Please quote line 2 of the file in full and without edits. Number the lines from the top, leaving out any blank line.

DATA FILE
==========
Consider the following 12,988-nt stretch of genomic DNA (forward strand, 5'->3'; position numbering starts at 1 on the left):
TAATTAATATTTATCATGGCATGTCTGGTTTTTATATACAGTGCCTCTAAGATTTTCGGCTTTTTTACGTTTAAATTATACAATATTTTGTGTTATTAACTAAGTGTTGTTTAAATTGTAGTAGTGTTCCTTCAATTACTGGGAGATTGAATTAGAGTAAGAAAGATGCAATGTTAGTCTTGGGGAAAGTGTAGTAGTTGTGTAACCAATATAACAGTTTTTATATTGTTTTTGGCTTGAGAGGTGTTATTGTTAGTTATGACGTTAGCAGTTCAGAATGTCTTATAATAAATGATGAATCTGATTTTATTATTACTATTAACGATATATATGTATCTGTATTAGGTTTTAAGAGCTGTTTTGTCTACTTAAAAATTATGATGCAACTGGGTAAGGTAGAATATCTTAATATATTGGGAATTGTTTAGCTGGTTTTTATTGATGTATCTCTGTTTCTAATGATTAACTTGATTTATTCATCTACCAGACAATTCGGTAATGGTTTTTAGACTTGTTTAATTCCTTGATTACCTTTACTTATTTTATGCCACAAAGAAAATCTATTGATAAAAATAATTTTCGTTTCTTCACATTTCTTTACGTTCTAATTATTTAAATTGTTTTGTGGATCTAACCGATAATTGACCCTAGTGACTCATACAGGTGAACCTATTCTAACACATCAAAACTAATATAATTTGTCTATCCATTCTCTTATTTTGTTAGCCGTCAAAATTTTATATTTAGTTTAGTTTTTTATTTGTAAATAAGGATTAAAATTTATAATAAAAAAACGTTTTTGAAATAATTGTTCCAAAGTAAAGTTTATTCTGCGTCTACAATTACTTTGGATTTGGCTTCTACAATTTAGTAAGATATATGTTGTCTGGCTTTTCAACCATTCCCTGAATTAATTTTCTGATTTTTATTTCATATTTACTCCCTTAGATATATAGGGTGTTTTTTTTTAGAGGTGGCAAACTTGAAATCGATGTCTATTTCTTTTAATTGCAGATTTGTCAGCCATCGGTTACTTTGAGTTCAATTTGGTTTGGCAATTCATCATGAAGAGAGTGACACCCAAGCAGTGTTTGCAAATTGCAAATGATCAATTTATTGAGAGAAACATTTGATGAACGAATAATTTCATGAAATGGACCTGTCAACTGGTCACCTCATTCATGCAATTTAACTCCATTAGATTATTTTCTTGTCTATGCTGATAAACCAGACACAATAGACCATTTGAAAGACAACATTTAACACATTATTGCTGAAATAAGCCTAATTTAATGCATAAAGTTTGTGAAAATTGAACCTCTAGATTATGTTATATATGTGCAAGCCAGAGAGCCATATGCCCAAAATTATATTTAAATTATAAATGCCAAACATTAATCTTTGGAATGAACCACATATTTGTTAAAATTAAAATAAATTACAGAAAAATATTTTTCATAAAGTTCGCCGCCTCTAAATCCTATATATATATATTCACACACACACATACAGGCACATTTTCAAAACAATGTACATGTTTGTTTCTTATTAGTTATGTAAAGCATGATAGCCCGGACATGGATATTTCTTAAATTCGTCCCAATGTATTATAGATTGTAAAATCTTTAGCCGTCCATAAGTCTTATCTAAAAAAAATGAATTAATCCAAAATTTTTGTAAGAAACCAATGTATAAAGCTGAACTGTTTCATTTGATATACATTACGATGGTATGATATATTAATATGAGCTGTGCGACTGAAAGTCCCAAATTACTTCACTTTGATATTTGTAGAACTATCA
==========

TAATTAATATTTATCATGGCATGTCTGGTTTTTATATACAGTGCCTCTAAGATTTTCGGCTTTTTTACGTTTAAATTATACAATATTTTGTGTTATTAACTAAGTGTTGTTTAAATTGTAGTAGTGTTCCTTCAATTACTGGGAGATTGAATTAGAGTAAGAAAGATGCAATGTTAGTCTTGGGGAAAGTGTAGTAGTTGTGTAACCAATATAACAGTTTTTATATTGTTTTTGGCTTGAGAGGTGTTATTGTTAGTTATGACGTTAGCAGTTCAGAATGTCTTATAATAAATGATGAATCTGATTTTATTATTACTATTAACGATATATATGTATCTGTATTAGGTTTTAAGAGCTGTTTTGTCTACTTAAAAATTATGATGCAACTGGGTAAGGTAGAATATCTTAATATATTGGGAATTGTTTAGCTGGTTTTTATTGATGTATCTCTGTTTCTAATGATTAACTTGATTTATTCATCTACCAGACAATTCGGTAATGGTTTTTAGACTTGTTTAATTCCTTGATTACCTTTACTTATTTTATGCCACAAAGAAAATCTATTGATAAAAATAATTTTCGTTTCTTCACATTTCTTTACGTTCTAATTATTTAAATTGTTTTGTGGATCTAACCGATAATTGACCCTAGTGACTCATACAGGTGAACCTATTCTAACACATCAAAACTAATATAATTTGTCTATCCATTCTCTTATTTTGTTAGCCGTCAAAATTTTATATTTAGTTTAGTTTTTTATTTGTAAATAAGGATTAAAATTTATAATAAAAAAACGTTTTTGAAATAATTGTTCCAAAGTAAAGTTTATTCTGCGTCTACAATTACTTTGGATTTGGCTTCTACAATTTAGTAAGATATATGTTGTCTGGCTTTTCAACCATTCCCTGAATTAATTTTCTGATTTTTATTTCATATTTACTCCCTTAGATATATAGGGTGTTTTTTTTTAGAGGTGGCAAACTTGAAATCGATGTCTATTTCTTTTAATTGCAGATTTGTCAGCCATCGGTTACTTTGAGTTCAATTTGGTTTGGCAATTCATCATGAAGAGAGTGACACCCAAGCAGTGTTTGCAAATTGCAAATGATCAATTTATTGAGAGAAACATTTGATGAACGAATAATTTCATGAAATGGACCTGTCAACTGGTCACCTCATTCATGCAATTTAACTCCATTAGATTATTTTCTTGTCTATGCTGATAAACCAGACACAATAGACCATTTGAAAGACAACATTTAACACATTATTGCTGAAATAAGCCTAATTTAATGCATAAAGTTTGTGAAAATTGAACCTCTAGATTATGTTATATATGTGCAAGCCAGAGAGCCATATGCCCAAAATTATATTTAAATTATAAATGCCAAACATTAATCTTTGGAATGAACCACATATTTGTTAAAATTAAAATAAATTACAGAAAAATATTTTTCATAAAGTTCGCCGCCTCTAAATCCTATATATATATATTCACACACACACATACAGGCACATTTTCAAAACAATGTACATGTTTGTTTCTTATTAGTTATGTAAAGCATGATAGCCCGGACATGGATATTTCTTAAATTCGTCCCAATGTATTATAGATTGTAAAATCTTTAGCCGTCCATAAGTCTTATCTAAAAAAAATGAATTAATCCAAAATTTTTGTAAGAAACCAATGTATAAAGCTGAACTGTTTCATTTGATATACATTACGATGGTATGATATATTAATATGAGCTGTGCGACTGAAAGTCCCAAATTACTTCACTTTGATATTTGTAGAACTATCA